James Harper Starr, physician, Republic of Texas treasurer, land agent, banker, and Confederate official, son of James and Persia (Shaw) Starr, was born at New Hartford, Connecticut, on December 18, 1809. The Starr family originally migrated from England in the early seventeenth century. Starr's immediate family moved to Franklin County, Ohio, in 1815, and the elder Starr died in 1824. At fifteen, J. H. Starr permanently injured his knee. He attended an academy in Worthington, Ohio, taught school near Columbus, taught himself medicine, and in 1830 became a member of the first class of the Reformed Medical Society of the United States of America, located in Worthington. He moved to Georgia in 1832 and practiced medicine at McDonough and later at Pleasant Grove. He and his wife, the former Harriet J. Johnson (daughter of Samuel Johnson), moved to Nacogdoches, Texas, on January 17, 1837, with other Georgians.
On December 14, 1837, the Texas Congress established the General Land Office, and President Sam Houston selected Starr as president of the board of land commissioners and receiver of the land dues for Nacogdoches County. On May 25, 1839, President Mirabeau B. Lamar appointed Starr secretary of the Texas treasury. As a member of the Lamar faction, Starr participated in the removal of the government offices from Houston to Austin in fall 1839 (see CAPITALS). For financial reasons he asked permission to resign as treasurer on May 30, 1839, and his resignation was accepted on August 31, 1840, after which he began to administer the estate of his brother-in-law, Frost Thorn. Starr became a land agent for those who exchanged land for Republic of Texas debts, and he supported the annexation of Texas to the United States. He supported education and was a member of the board of trustees of Nacogdoches College. In 1844 he became a land agent in partnership with Nathaniel C. Amory. Due to Starr's reputation as an authority on Texas land laws, the agency grew and served as a bureau for advertising Texas land to prospective settlers from all parts of the United States. Starr and Amory remained partners until 1858, when Amory returned to Boston. The two former partners remained friends and corresponded until Amory's death in 1864. Starr was opposed to secession and the election of delegates to the Secession Convention, but like many other Texans supported the Texas Confederate state government. His sons, Frank and Amory Starr, and son-in-law, Henry W. Raguet, volunteered for Confederate service and served in the New Mexico campaign. After the Congress of the Confederate States passed the Sequestration Act in 1861, Starr was appointed to act as a receiver in the enforcement of the laws and served until 1864. In 1863 he was appointed Confederate agent for the postal service west of the Mississippi River. His public career ended with the surrender of the Southern armies in 1865.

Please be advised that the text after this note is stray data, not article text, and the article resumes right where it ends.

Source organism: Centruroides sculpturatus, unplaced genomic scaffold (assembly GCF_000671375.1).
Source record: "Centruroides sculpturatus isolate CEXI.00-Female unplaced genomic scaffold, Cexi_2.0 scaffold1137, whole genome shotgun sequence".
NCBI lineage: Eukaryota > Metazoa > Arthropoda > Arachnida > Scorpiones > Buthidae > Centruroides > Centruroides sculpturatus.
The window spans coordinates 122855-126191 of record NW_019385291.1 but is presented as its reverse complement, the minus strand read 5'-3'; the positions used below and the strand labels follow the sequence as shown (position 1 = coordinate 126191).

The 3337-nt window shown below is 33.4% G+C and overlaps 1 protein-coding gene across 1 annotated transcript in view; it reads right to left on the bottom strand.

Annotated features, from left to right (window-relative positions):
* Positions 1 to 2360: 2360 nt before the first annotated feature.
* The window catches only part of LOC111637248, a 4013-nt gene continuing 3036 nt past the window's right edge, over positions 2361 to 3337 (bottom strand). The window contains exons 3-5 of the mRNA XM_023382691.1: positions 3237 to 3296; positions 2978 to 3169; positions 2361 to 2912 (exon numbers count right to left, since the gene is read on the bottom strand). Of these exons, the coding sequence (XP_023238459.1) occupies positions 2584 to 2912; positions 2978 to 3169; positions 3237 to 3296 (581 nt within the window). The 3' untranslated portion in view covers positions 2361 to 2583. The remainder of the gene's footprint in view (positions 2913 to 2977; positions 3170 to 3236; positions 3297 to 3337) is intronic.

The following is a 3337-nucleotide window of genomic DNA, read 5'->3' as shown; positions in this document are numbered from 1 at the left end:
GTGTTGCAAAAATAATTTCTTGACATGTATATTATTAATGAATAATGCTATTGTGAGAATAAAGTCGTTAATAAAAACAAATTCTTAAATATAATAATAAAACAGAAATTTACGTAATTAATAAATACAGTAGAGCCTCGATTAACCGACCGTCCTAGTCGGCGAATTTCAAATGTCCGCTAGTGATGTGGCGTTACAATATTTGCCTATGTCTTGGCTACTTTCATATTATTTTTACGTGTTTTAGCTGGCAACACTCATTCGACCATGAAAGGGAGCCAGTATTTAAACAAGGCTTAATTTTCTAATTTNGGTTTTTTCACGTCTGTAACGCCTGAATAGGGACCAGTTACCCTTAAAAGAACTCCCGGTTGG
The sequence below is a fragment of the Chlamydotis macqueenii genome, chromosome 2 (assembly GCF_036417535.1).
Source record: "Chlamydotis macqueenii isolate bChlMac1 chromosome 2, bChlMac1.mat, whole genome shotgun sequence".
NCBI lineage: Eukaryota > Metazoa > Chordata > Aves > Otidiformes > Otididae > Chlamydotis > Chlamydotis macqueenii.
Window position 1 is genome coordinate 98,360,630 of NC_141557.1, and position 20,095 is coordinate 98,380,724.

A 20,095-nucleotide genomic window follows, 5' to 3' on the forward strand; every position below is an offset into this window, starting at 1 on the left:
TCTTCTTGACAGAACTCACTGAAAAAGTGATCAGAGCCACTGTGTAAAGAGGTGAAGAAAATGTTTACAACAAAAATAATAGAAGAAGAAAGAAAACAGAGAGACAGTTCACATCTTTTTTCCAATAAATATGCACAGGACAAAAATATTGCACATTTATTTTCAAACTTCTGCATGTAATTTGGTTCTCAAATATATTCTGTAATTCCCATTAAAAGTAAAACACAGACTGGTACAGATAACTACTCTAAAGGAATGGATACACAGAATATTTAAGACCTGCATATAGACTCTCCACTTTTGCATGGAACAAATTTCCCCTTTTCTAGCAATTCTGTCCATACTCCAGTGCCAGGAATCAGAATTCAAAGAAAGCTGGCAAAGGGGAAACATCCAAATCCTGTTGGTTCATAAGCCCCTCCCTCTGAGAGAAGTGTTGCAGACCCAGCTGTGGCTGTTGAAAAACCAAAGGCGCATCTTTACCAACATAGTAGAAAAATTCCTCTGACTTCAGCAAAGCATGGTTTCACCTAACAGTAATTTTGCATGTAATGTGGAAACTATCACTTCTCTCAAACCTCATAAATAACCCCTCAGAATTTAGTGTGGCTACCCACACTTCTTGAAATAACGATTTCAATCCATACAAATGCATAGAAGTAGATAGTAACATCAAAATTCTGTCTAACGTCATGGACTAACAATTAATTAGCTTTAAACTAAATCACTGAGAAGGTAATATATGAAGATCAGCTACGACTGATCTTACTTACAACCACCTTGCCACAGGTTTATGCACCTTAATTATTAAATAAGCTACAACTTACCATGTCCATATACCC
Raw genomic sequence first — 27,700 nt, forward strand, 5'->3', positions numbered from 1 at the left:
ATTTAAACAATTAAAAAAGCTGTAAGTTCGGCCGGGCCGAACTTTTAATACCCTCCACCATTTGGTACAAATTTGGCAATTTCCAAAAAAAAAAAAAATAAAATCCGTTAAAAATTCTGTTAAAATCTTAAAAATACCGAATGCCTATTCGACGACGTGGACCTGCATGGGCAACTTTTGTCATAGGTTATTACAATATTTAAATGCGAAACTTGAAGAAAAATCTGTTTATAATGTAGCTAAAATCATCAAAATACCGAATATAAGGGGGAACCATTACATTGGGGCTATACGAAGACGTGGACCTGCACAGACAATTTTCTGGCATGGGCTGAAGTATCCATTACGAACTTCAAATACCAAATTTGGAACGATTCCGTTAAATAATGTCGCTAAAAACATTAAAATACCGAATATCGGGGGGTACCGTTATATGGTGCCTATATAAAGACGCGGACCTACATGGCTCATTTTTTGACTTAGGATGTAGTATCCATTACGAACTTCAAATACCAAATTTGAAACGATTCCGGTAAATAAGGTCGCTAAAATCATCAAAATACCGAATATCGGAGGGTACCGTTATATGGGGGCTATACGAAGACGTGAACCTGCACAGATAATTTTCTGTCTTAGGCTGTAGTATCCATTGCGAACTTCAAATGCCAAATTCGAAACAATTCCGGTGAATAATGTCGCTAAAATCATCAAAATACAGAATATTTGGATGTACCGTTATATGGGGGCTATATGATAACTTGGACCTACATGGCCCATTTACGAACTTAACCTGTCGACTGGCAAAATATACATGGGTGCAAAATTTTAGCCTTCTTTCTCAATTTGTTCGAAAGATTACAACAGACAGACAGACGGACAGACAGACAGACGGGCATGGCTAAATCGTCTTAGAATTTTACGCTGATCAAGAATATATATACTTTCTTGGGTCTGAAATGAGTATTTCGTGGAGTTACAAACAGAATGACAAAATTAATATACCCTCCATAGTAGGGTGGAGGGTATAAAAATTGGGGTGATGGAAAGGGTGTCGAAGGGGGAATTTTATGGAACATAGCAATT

In 1868 Starr formed James H. Starr and Son, a land and banking agency, in Marshall, one of the first banks in Texas (see BANKS AND BANKING). He moved his family to Marshall in 1870, and he and Frank Starr retired in 1873, when Amory Reily Starr gained control of the family firm. J. H. Starr spent the later part of his life at his home in Marshall, and continued to advise clients on Texas land. He was offered appointment as one of the first regents of the University of Texas but declined due to poor health. He died on July 25, 1890, and was buried in Greenwood Cemetery, Marshall. He had five children. He was known for his life-long temperance, his commitment to education, and his frugality. Starr County was named for him.